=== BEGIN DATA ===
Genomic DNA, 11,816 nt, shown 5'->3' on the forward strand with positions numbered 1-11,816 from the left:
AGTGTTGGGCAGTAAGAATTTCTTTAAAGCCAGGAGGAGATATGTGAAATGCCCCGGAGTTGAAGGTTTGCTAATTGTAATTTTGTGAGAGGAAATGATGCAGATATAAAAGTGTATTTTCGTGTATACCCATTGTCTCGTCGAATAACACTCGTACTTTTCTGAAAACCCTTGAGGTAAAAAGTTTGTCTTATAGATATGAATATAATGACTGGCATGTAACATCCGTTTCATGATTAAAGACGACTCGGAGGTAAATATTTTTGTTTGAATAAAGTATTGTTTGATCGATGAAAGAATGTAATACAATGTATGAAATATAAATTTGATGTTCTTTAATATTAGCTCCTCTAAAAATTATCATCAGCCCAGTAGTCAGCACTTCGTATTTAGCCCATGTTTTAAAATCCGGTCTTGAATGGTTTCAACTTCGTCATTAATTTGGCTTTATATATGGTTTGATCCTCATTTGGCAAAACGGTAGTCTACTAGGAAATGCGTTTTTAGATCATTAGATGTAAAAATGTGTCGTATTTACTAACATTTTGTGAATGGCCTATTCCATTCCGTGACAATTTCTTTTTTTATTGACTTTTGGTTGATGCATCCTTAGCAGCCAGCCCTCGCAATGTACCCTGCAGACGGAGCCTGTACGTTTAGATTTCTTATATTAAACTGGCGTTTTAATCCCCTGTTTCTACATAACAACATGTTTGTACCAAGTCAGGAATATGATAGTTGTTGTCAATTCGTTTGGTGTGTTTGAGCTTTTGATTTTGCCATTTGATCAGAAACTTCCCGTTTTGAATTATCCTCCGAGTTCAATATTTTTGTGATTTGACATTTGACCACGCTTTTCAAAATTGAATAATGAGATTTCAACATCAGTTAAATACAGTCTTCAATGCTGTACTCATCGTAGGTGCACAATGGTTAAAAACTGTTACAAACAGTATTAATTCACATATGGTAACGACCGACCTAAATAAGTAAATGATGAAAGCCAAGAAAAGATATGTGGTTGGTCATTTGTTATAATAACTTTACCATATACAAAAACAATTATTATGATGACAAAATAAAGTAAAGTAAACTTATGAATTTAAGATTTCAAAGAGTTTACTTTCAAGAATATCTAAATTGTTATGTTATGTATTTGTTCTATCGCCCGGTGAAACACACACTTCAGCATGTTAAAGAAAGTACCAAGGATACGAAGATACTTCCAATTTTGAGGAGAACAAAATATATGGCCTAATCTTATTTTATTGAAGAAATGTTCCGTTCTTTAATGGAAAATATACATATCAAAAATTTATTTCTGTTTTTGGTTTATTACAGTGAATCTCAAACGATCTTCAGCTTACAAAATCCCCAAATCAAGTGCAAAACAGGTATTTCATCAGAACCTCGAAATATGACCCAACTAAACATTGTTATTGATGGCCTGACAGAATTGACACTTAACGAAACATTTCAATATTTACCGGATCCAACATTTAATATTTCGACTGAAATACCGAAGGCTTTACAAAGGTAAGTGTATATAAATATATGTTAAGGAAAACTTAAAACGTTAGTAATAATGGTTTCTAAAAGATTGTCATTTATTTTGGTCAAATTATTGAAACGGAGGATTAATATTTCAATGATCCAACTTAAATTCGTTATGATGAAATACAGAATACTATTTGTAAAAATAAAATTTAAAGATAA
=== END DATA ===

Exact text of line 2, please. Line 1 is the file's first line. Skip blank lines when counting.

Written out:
AGTGTTGGGCAGTAAGAATTTCTTTAAAGCCAGGAGGAGATATGTGAAATGCCCCGGAGTTGAAGGTTTGCTAATTGTAATTTTGTGAGAGGAAATGATGCAGATATAAAAGTGTATTTTCGTGTATACCCATTGTCTCGTCGAATAACACTCGTACTTTTCTGAAAACCCTTGAGGTAAAAAGTTTGTCTTATAGATATGAATATAATGACTGGCATGTAACATCCGTTTCATGATTAAAGACGACTCGGAGGTAAATATTTTTGTTTGAATAAAGTATTGTTTGATCGATGAAAGAATGTAATACAATGTATGAAATATAAATTTGATGTTCTTTAATATTAGCTCCTCTAAAAATTATCATCAGCCCAGTAGTCAGCACTTCGTATTTAGCCCATGTTTTAAAATCCGGTCTTGAATGGTTTCAACTTCGTCATTAATTTGGCTTTATATATGGTTTGATCCTCATTTGGCAAAACGGTAGTCTACTAGGAAATGCGTTTTTAGATCATTAGATGTAAAAATGTGTCGTATTTACTAACATTTTGTGAATGGCCTATTCCATTCCGTGACAATTTCTTTTTTTATTGACTTTTGGTTGATGCATCCTTAGCAGCCAGCCCTCGCAATGTACCCTGCAGACGGAGCCTGTACGTTTAGATTTCTTATATTAAACTGGCGTTTTAATCCCCTGTTTCTACATAACAACATGTTTGTACCAAGTCAGGAATATGATAGTTGTTGTCAATTCGTTTGGTGTGTTTGAGCTTTTGATTTTGCCATTTGATCAGAAACTTCCCGTTTTGAATTATCCTCCGAGTTCAATATTTTTGTGATTTGACATTTGACCACGCTTTTCAAAATTGAATAATGAGATTTCAACATCAGTTAAATACAGTCTTCAATGCTGTACTCATCGTAGGTGCACAATGGTTAAAAACTGTTACAAACAGTATTAATTCACATATGGTAACGACCGACCTAAATAAGTAAATGATGAAAGCCAAGAAAAGATATGTGGTTGGTCATTTGTTATAATAACTTTACCATATACAAAAACAATTATTATGATGACAAAATAAAGTAAAGTAAACTTATGAATTTAAGATTTCAAAGAGTTTACTTTCAAGAATATCTAAATTGTTATGTTATGTATTTGTTCTATCGCCCGGTGAAACACACACTTCAGCATGTTAAAGAAAGTACCAAGGATACGAAGATACTTCCAATTTTGAGGAGAACAAAATATATGGCCTAATCTTATTTTATTGAAGAAATGTTCCGTTCTTTAATGGAAAATATACATATCAAAAATTTATTTCTGTTTTTGGTTTATTACAGTGAATCTCAAACGATCTTCAGCTTACAAAATCCCCAAATCAAGTGCAAAACAGGTATTTCATCAGAACCTCGAAATATGACCCAACTAAACATTGTTATTGATGGCCTGACAGAATTGACACTTAACGAAACATTTCAATATTTACCGGATCCAACATTTAATATTTCGACTGAAATACCGAAGGCTTTACAAAGGTAAGTGTATATAAATATATGTTAAGGAAAACTTAAAACGTTAGTAATAATGGTTTCTAAAAGATTGTCATTTATTTTGGTCAAATTATTGAAACGGAGGATTAATATTTCAATGATCCAACTTAAATTCGTTATGATGAAATACAGAATACTATTTGTAAAAATAAAATTTAAAGATAA